ches aus lauter Felsen bestiinde, und ihm da Ankudinows Kotsche daran 
zerscheitert, nur gar zu bekannt sey, erreichct batten. "Dieses, sagte 
er, sey nicht das erste Vorgcburgc, welches unter dem Nahmen von 
Swatoi Noss vorkomme. Die dem Tschuktscfaischen Noss gegenuber 
liegenden Insuln der zahnichten Mcnschcn, deren wir oben gedacht 
haben, seyen das cigcntliche Wahrzeichen desselben. Diese Menschcn 
babe Deschnew, nicht aber Staduchin und Seliwerstow, gesehen : und 
die Korga an der Mundung des Flusses Anadir sey noch sehr weit 
davon entfernet." 


sea for the purpose of discovering new rivers. These plans were not 
carried out on account of the death of Motora who lost his life in a 
fight with the Anauli in 1651. The boats were, however, made use 
of by Deshnef in 1652, when he went to the mouth of the river where 
he noticed on the north side a sandbank which stretched way out to 
sea. Such sandbanks were known in Siberia as korgas. On this 
sandbank walrus gathered in large numbers. Deshnef succeeded in 
finding several tusks and considered himself repaid for his troubles. 

In the year 1653 Deshnef had timber cut intending to build a 
kotsh on which to take his tribute to Jakutsk by sea but not having 
the other necessary materials the plan was not carried out. It was 
also reported that the sea in the neighborhood of Chukotski Nos is 
not every year free from ice. 

A second voyage to the sandbank for the purpose of collecting wal- 
rus tusks took place in the year 1654. Among others there came 
luschko Selivestrof, one of the recently arrived Cossacks from Jak- 
utsk, and who had been with Michaelo Staduchin on his sea-voyage 
and who was sent by him to Jakutsk to ask for authorization to col- 
lect walrus tusks as tribute. In this mission he was successful. In 
the instructions he is ordered to force the payment of tribute from the 
people who live on the Anaduir as well as those who inhabit the 
Tschendon, a stream that flows into the Penjinsk Bay. This was 
probably done because at Jakutsk nothing was known of Deshnef. 
Bad feeling broke out at once. Selivestrof claimed for himself the 
discovery of the sandbank, saying that it was the same place which 
he and Staduchin saw in 1649 on their voyage. Deshnef argued that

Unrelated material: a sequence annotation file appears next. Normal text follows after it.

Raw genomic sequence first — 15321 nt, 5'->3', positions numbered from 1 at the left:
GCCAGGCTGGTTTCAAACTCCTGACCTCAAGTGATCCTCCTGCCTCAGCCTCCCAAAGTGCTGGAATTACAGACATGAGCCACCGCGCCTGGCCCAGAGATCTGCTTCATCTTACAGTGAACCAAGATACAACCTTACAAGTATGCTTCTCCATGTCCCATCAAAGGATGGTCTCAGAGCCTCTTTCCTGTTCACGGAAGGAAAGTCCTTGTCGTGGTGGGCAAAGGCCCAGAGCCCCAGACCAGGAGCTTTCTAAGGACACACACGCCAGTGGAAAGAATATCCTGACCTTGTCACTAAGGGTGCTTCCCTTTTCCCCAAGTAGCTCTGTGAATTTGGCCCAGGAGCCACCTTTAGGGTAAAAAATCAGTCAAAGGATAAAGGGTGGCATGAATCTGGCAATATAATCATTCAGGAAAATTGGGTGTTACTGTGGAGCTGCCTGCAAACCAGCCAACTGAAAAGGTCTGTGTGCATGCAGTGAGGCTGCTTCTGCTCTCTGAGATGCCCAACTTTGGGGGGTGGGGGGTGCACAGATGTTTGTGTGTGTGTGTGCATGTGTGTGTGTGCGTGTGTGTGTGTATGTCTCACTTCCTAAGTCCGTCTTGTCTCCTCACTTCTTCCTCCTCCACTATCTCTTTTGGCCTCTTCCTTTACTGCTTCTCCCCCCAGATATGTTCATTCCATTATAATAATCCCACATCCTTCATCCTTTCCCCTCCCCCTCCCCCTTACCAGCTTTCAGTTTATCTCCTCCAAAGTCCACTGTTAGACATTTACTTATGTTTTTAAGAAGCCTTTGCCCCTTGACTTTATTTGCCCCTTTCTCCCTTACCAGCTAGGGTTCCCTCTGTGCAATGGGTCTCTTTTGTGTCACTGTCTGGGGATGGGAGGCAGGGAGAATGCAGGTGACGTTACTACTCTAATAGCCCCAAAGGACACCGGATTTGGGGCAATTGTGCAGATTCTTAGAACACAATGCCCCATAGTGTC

this could not be the case because they had never come as far as 
Chukotski Nos, which is very rocky and on which Ankudinof's kotsh 
was wrecked. "This promontory," says he, "is not the first one 
which presents itself and which it known as Sviatoi Nos. Chukotski 
Nos is identified by the islands opposite to it on which live people with 
pieces of walrus tusks in their lips. These people Deshnef saw but 
Staduchin and Selivestrof did not see. The sandbank at the mouth 
of the Anaduir is a long way from these islands." 



In the year 1648, June 20, I, Semeon, was sent from the Kovima 
River to the new river to the Anaduir to find new, non-tribute paying 
peoples. And in the year 1648, September 20, in going from the 
Kovima River to sea, at a place where we stopped, the Chukchi in a 
fight wounded the trader, Fedot Alexeef, and that Fedot was carried 
out with me to sea, and I do not know where he is, and I was carried 
about here and there helplessly until after October i, and I was 
thrown up on the beach on the forward end [perednei konez] of the 
Anaduir River. We were in all twenty-five on the kotsh, and we all 
took to the hills, not knowing which way to go [or, not knowing the 
way]. We were cold and hungry, naked and barefooted, and I, 
poor Semeon, and my companions went to the Anaduir in exactly ten 
weeks, reaching that stream low down near the sea. We were unable 
to catch fish, there was no wood, and on account of hunger we sep- 
arated. And twelve men went for twenty days up the Anaduir with-